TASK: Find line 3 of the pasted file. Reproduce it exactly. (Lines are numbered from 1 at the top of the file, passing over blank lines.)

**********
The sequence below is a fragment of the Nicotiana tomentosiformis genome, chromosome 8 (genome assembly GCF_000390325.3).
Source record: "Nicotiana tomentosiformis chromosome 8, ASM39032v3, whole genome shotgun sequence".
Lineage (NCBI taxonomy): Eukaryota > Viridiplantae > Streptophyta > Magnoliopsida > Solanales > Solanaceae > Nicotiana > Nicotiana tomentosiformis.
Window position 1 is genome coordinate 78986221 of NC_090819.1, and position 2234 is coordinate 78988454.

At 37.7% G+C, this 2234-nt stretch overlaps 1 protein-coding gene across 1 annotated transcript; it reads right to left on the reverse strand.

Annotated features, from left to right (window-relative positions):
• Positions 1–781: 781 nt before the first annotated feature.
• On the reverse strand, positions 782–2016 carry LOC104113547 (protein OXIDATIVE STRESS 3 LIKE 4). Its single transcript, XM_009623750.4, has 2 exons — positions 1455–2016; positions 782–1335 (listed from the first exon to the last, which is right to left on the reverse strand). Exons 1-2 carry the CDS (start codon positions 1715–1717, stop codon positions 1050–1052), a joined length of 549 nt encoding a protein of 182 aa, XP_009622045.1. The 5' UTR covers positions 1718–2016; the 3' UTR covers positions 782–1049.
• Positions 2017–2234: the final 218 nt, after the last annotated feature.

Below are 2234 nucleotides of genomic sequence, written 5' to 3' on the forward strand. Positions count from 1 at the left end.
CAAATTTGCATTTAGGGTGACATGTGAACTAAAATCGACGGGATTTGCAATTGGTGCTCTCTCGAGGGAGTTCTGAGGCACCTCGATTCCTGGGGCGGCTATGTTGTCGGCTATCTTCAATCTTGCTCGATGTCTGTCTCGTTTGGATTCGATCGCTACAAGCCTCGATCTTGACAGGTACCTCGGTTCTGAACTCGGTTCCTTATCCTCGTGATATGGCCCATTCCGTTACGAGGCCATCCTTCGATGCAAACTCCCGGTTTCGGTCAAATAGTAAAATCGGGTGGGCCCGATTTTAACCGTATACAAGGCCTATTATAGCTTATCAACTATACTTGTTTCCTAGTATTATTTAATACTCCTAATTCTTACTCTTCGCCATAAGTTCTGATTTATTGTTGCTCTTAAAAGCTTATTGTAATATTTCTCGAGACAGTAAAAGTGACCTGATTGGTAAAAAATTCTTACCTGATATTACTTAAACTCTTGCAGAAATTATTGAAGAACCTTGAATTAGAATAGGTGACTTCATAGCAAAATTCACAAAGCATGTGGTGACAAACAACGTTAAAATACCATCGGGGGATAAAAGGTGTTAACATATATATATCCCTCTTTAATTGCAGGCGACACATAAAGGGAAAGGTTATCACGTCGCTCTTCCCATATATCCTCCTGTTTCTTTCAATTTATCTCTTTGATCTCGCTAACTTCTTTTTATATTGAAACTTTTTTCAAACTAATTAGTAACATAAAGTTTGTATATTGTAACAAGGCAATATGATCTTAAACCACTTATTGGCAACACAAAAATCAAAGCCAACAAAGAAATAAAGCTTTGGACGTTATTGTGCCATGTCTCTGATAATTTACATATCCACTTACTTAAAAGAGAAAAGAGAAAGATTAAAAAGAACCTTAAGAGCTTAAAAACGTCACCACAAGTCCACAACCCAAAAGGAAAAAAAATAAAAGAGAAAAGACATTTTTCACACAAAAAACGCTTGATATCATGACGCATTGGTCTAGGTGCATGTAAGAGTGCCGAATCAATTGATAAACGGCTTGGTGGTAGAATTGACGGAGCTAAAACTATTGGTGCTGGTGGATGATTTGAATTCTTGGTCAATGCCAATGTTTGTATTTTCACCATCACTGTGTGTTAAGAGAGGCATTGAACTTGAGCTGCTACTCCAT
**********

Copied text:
Lineage (NCBI taxonomy): Eukaryota > Viridiplantae > Streptophyta > Magnoliopsida > Solanales > Solanaceae > Nicotiana > Nicotiana tomentosiformis.